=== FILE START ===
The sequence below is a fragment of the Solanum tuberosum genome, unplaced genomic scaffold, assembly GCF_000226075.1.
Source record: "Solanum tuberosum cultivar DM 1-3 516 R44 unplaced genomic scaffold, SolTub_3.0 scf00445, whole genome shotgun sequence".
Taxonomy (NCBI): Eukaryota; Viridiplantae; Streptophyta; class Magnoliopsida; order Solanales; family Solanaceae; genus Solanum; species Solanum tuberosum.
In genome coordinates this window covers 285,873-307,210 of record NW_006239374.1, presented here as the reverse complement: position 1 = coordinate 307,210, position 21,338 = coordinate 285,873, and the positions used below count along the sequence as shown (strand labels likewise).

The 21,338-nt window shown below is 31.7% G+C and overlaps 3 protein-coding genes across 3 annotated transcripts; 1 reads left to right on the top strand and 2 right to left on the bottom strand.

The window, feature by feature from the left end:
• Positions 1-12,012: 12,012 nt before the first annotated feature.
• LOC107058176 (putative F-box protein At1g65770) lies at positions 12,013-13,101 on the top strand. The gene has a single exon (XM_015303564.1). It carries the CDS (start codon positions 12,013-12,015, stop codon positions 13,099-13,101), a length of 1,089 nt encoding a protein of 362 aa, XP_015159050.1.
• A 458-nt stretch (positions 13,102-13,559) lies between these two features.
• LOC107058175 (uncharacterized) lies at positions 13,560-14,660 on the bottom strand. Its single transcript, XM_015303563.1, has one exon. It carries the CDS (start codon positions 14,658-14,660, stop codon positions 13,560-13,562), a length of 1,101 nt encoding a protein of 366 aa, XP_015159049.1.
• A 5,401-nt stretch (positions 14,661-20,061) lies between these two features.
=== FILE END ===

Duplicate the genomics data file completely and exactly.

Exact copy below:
The sequence below is a fragment of the Solanum tuberosum genome, unplaced genomic scaffold, assembly GCF_000226075.1.
Source record: "Solanum tuberosum cultivar DM 1-3 516 R44 unplaced genomic scaffold, SolTub_3.0 scf00445, whole genome shotgun sequence".
Taxonomy (NCBI): Eukaryota; Viridiplantae; Streptophyta; class Magnoliopsida; order Solanales; family Solanaceae; genus Solanum; species Solanum tuberosum.
In genome coordinates this window covers 285,873-307,210 of record NW_006239374.1, presented here as the reverse complement: position 1 = coordinate 307,210, position 21,338 = coordinate 285,873, and the positions used below count along the sequence as shown (strand labels likewise).

The 21,338-nt window shown below is 31.7% G+C and overlaps 3 protein-coding genes across 3 annotated transcripts; 1 reads left to right on the top strand and 2 right to left on the bottom strand.

The window, feature by feature from the left end:
• Positions 1-12,012: 12,012 nt before the first annotated feature.
• LOC107058176 (putative F-box protein At1g65770) lies at positions 12,013-13,101 on the top strand. The gene has a single exon (XM_015303564.1). It carries the CDS (start codon positions 12,013-12,015, stop codon positions 13,099-13,101), a length of 1,089 nt encoding a protein of 362 aa, XP_015159050.1.
• A 458-nt stretch (positions 13,102-13,559) lies between these two features.
• LOC107058175 (uncharacterized) lies at positions 13,560-14,660 on the bottom strand. Its single transcript, XM_015303563.1, has one exon. It carries the CDS (start codon positions 14,658-14,660, stop codon positions 13,560-13,562), a length of 1,101 nt encoding a protein of 366 aa, XP_015159049.1.
• A 5,401-nt stretch (positions 14,661-20,061) lies between these two features.